Environmental Engineering, UCSD '12
"When I started college, I thought global warming was stupid, trees needed to be cut down, and everything ran on the guiding hand of the market," Derek Chung says. The 23-year-old with mussed-up hair is Skyping from a hostel in Malaysia, the 16th country he's passed through during an eight-month "soul search."
By his sophomore year at the University of California, San Diego, Chung had helped found his campus's chapter of Engineers for a Sustainable World. But, he says, he initially got involved with the club to pad his resume, "not really to make a sustainable world."
What truly sparked his interest in sustainability was a sophomore-year engineering class whose name he now forgets. (Nor does the class's professor, Sarah Gille, remember Chung. The 200-student Environmental Challenges course "runs the risk of being pretty impersonal," she admits.)
What Chung does remember is the course's term paper, for which he assessed a cow's environmental impact from birth to death. In it, Chung focused on the economics of beef production and concluded that "grass-fed beef is environmentally sustainable but not economically practical." He explains what he learned from that paper in terms of water: Producing a pound of beef requires about 1,800 gallons.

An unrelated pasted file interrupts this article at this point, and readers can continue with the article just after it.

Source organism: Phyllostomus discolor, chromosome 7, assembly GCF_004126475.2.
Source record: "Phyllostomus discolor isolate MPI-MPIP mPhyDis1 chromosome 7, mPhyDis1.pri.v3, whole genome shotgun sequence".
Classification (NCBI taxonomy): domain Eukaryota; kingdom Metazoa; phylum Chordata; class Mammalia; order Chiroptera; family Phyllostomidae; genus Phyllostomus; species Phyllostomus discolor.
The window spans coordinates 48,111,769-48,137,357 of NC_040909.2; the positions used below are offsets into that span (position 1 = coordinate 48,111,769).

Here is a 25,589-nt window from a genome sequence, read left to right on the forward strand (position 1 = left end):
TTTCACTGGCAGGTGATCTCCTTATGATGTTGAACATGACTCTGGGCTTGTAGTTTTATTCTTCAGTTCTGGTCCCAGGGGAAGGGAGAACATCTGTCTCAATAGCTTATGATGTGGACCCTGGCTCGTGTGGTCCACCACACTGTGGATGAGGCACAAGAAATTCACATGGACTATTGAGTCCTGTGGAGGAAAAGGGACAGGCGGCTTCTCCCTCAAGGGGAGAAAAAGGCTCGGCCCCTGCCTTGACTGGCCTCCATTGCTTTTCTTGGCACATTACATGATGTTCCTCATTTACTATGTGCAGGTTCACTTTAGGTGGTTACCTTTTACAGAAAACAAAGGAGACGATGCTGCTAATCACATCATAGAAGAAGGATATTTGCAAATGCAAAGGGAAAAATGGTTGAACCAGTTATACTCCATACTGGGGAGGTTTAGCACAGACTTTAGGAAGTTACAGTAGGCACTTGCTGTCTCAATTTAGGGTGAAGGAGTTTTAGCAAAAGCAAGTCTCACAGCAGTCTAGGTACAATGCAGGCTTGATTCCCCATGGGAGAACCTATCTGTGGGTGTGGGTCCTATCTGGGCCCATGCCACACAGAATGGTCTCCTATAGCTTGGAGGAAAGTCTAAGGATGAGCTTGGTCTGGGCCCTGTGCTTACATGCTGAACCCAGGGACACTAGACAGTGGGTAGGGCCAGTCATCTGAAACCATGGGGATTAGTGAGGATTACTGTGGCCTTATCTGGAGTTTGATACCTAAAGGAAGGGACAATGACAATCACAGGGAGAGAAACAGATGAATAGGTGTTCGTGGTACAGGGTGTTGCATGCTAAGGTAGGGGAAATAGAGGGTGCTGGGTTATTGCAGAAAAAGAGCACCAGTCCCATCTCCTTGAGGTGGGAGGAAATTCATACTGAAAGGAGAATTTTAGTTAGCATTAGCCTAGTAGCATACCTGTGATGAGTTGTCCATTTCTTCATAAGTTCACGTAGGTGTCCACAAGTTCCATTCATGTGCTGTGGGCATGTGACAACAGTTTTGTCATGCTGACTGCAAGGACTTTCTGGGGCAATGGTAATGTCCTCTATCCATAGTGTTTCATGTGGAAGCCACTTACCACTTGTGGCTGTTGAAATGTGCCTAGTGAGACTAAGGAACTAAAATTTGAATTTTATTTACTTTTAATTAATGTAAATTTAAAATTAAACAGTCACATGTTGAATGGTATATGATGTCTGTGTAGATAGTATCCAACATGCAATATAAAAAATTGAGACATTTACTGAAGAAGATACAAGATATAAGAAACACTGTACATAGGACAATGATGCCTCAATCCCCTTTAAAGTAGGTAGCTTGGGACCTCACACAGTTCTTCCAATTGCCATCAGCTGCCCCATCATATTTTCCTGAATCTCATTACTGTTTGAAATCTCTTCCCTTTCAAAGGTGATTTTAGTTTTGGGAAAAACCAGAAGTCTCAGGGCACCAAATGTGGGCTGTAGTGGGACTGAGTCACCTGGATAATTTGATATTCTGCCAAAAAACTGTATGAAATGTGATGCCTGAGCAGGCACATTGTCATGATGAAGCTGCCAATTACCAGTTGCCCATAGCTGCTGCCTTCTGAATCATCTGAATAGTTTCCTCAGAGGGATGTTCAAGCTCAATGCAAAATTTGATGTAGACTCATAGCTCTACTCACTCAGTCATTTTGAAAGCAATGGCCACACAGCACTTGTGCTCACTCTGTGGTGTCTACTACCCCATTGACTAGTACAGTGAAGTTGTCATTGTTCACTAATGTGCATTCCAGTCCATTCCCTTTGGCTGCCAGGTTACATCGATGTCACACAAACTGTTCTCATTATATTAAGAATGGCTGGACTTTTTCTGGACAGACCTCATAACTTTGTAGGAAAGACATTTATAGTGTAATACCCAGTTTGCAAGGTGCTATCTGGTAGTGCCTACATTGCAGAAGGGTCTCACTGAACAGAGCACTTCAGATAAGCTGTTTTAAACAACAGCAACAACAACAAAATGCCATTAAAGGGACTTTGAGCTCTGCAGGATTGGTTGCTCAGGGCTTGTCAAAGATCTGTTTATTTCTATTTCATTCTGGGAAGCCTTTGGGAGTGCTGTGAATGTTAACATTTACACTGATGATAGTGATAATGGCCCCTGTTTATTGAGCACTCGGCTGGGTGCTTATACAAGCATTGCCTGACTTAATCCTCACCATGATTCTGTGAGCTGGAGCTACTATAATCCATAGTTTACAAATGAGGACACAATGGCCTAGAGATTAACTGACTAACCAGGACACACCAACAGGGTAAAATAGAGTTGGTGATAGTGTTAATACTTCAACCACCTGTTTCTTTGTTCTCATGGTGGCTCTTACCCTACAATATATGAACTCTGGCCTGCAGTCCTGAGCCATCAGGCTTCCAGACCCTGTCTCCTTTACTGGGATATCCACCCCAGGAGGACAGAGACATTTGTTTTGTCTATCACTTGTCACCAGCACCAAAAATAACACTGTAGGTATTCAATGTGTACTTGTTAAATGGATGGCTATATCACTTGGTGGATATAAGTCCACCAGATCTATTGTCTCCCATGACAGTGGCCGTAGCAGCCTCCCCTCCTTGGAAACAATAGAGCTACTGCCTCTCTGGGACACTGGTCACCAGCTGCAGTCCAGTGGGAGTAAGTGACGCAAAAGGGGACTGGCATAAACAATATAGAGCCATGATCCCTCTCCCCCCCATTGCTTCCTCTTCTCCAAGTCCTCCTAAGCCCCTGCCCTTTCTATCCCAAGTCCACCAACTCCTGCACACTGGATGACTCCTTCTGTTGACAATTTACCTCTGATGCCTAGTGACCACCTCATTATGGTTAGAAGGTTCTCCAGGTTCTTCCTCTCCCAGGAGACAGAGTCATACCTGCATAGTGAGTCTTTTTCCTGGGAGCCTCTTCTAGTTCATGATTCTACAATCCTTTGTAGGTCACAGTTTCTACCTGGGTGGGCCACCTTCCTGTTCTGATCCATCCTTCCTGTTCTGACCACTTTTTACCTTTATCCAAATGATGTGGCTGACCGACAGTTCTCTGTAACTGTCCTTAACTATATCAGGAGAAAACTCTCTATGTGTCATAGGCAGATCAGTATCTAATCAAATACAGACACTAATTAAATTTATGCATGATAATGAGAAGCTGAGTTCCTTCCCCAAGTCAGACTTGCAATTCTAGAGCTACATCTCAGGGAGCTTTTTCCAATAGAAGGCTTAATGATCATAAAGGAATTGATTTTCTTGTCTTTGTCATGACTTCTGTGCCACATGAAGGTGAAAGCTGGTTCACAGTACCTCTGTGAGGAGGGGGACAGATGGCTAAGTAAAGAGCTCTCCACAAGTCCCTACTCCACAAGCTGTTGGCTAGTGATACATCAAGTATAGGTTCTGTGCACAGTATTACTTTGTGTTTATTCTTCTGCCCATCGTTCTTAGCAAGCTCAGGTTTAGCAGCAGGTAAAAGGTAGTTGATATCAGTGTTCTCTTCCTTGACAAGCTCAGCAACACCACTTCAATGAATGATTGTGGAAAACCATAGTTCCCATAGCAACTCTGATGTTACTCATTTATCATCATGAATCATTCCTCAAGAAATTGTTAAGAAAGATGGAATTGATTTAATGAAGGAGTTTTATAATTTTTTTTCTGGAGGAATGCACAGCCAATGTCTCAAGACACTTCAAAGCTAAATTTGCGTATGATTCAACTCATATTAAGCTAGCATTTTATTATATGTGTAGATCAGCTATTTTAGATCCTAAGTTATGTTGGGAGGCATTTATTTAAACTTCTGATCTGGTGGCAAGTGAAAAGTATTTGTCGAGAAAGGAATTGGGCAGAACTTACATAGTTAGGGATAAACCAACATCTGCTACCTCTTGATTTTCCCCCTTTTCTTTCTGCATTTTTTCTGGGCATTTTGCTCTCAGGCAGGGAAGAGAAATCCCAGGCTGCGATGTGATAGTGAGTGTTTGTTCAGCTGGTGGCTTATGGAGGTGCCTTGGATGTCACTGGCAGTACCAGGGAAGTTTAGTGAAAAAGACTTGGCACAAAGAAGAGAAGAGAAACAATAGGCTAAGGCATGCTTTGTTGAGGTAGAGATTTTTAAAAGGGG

Though Chung grew up in the suburbs of Los Angeles, the mention of water takes him back to the Grand Canyon, where he vacationed with his family every summer from ages 5 to 14. There, bluegills and guppies nibbled his toes, and baby rattlesnakes eyed him from between boulders. Through the years, he watched the canyon change. Water levels fell. "There used to be thousands of little critters hopping around [the waterfalls], but in later years we either didn't find them or they just weren't there."
When he considered the water footprint of one cow, then scaled that number up to 33 million, which is the number of cows killed in the United States each year, he began to worry: "Maybe the changes are our fault."
After making that calculation, Chung gradually reinvented his lifestyle--though it wasn't all the cows' doing. As he became more active in Engineers for a Sustainable World, he met "people who were so passionate about sustainability that their passion was addictive." He also started dating a vegan.
For most of his life, Chung had eaten meat with every meal. His junior year, he experimented with veganism for two months ("It was really hard"), then went back to eating meat, but only a few times a week. Next he started biking to class--three miles each way. Then he stopped buying new stuff. "It's really lovely and freeing to feel like I don't need any new thing," he says in the midst of crossing two continents with fewer than 12 pounds of possessions.
Later this summer, Chung will meet four fellow Engineers for a Sustainable World members in Thailand to install a student-designed project. The team's hydroelectric generator will power a UV filter to provide 150 families with 720 gallons of clean water per hour.
Sometime after that, Chung will head home, and then he'll . . . he doesn't yet know.